International

Book page 04/20/2007 - 2:53pm
Book page 04/20/2007 - 2:51pm

By David D'Arcy


Alan Bennett's smash Broadway hit, The History Boys, made its way to movie theaters last year with its winning team, director Nicholas Hytner and the solid ensemble cast, intact. David D'Arcy talks with Bennett about England in the 80s, performance vs truth and the state of comedy today.

The History Boys is now on DVD.

Page 04/17/2007 - 1:00pm

Interview By Jonathan Marlow

"The mood of making my kind of films is getting stronger here."

The Pacific Film Archive will be screening two of Apichatpong Weerasethakul's films; Blissfully Yours and Tropical Malady, this Friday and Saturday. You can Purchase tickets here. Jonathan Marlow had a chance to speak with Weerasethakul, you can read the transcript of that interview after the jump.

Blog entry 04/05/2007 - 2:12pm

By Adam Hartzell

The cinema of Hong Sang-soo "is very much a walking cinema in its pace, in its space for reflection, and in its elliptical nature, each ending leading us into the next film, or returning us to a film, or scene, that preceded it," writes Adam Hartzell, who explains why his recent talk with the Korean director, on the occasion of the release of Woman is the Future of Man on DVD, is not an interview - per se.

Blog entry 04/04/2007 - 12:59am
Blog entry 04/03/2007 - 1:42pm

Interview By David D'Arcy

 

 

 

 

 

 

"Like his previous hits The White Balloon and The Circle, [Jafar] Panahi's soccer movie Offside is blatantly metaphoric and powerfully concrete, deceptively simple and highly sophisticated in its formal intelligence," writes J Hoberman in the Village Voice.

And as David D'Arcy notes, prefacing his interview with the Iranian director, "this time Panahi has added humor to the tenderness and poignancy of his earlier films."

Blog entry 03/29/2007 - 11:02am

by David Hudson

Cheech Marin in Luminarias

First, a little fun with numbers. The census conducted in the US in 2000 turned up 35,305,818 folks who classified themselves as "Hispanic or Latino." That's about 12.5 percent of the total population. And yet, of all the films unleashed to the world by the major studios throughout last ten years, big two-hour portraits of life in America, a mere 2.2 percent have been directed by Latinos.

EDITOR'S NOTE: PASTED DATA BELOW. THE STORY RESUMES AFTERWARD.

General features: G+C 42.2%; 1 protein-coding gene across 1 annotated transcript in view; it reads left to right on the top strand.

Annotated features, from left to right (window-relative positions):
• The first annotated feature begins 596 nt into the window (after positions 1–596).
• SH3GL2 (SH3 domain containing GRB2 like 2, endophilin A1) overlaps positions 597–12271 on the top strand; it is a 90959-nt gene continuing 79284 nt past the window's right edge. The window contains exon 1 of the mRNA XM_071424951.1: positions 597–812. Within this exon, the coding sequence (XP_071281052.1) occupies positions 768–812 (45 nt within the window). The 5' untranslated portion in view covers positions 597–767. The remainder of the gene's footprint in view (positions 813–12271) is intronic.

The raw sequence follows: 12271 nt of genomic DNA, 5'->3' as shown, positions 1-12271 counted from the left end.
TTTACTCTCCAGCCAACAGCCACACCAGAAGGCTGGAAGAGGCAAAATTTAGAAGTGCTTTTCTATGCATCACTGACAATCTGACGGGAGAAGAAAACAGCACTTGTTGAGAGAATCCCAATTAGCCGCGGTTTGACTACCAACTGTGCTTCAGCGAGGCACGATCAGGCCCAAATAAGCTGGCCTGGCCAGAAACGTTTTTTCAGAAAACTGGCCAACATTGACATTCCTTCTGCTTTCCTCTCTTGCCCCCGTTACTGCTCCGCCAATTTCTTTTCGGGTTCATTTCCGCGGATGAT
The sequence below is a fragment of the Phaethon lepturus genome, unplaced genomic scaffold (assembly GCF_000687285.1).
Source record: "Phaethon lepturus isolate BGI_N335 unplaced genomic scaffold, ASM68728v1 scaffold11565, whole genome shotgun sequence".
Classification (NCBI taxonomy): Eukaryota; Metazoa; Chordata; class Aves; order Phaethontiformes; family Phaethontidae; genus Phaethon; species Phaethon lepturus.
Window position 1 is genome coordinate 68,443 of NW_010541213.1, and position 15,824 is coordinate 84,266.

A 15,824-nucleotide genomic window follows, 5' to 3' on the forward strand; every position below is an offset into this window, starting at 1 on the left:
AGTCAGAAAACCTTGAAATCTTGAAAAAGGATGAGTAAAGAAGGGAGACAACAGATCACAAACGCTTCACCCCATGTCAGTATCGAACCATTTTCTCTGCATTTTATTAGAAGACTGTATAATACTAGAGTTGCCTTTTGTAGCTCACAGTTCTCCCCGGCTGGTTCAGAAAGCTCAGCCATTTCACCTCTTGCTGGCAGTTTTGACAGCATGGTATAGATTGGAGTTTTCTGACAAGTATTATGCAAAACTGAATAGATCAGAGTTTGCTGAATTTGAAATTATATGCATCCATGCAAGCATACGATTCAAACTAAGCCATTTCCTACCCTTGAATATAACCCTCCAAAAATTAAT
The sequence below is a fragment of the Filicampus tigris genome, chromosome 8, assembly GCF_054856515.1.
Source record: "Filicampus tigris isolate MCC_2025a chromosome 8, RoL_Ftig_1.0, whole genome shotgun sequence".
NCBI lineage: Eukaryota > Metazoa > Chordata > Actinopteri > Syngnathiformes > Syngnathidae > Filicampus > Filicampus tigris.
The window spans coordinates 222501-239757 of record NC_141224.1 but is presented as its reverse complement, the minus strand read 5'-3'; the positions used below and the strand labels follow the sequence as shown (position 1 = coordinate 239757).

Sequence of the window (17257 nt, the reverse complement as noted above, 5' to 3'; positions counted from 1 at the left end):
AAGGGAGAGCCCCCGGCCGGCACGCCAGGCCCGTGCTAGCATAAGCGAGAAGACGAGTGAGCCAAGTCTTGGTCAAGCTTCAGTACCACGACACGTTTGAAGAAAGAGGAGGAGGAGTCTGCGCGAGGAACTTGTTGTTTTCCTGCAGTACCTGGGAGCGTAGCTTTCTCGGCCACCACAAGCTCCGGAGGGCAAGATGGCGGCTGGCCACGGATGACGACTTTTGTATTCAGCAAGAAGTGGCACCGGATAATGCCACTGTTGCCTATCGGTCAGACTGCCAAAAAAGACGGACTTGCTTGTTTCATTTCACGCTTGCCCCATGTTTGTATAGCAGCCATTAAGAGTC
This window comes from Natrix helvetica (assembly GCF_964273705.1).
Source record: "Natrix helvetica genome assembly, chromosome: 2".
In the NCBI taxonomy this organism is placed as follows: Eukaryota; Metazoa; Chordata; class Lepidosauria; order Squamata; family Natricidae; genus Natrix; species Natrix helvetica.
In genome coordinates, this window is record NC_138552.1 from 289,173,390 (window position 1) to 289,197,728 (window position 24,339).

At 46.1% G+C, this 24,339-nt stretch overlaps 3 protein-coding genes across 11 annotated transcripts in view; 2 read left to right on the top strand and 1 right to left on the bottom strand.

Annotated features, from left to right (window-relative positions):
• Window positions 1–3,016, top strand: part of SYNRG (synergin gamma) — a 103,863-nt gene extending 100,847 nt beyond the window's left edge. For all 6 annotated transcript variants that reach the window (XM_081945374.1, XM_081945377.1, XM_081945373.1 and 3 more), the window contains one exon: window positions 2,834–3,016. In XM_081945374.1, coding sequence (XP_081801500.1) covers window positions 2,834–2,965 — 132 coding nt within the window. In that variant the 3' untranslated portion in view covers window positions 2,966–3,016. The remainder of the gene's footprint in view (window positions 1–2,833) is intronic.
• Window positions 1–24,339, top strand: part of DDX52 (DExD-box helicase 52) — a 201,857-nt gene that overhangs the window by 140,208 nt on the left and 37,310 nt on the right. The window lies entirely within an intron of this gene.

Page 03/28/2007 - 5:48pm

by Megan Ratner

Before the indies and even before the French New Wave, Italian neo-realism staked out new cinematic territory. One of those blanket terms that mean all things to all people, neo-realism has few absolutes, though there are elements that set the Italian version distinctly apart. Screenwriter and poet Cesare Zavattini wrote an actual manifesto to guide these films, but their creation was just as much a result of timing, chance and fluke. Unquestionably, their greatest single influence was the anti-Fascism that marked World War II's immediate postwar period. Key elements are an emphasis on real lives (close to but not quite documentary style), an entirely or largely non-professional cast, and a focus on collectivity rather than the individual.

Page 03/28/2007 - 4:41pm

by Cheryl Eddy

Mainstream horror fans have it good, what with films like The Sixth Sense, 28 Days Later, and Freddy vs. Jason flooding multiplexes, video stores and prime-time cable airwaves. Fans of Italian horror, however, have been forced by circumstance to be a craftier bunch. For years, even the most widely seen films in the genre -- Dario Argento's Suspiria, for example -- were carefully sanitized before reaching any American audiences. Fortunately, the DVD era has brought with it a torrent of "uncut and uncensored" versions, replete with lavish gore effects, brilliant color schemes, and pounding, fully restored soundtracks. In short, there's never been a better time to get acquainted with Italian horror films.

Page 03/28/2007 - 4:25pm

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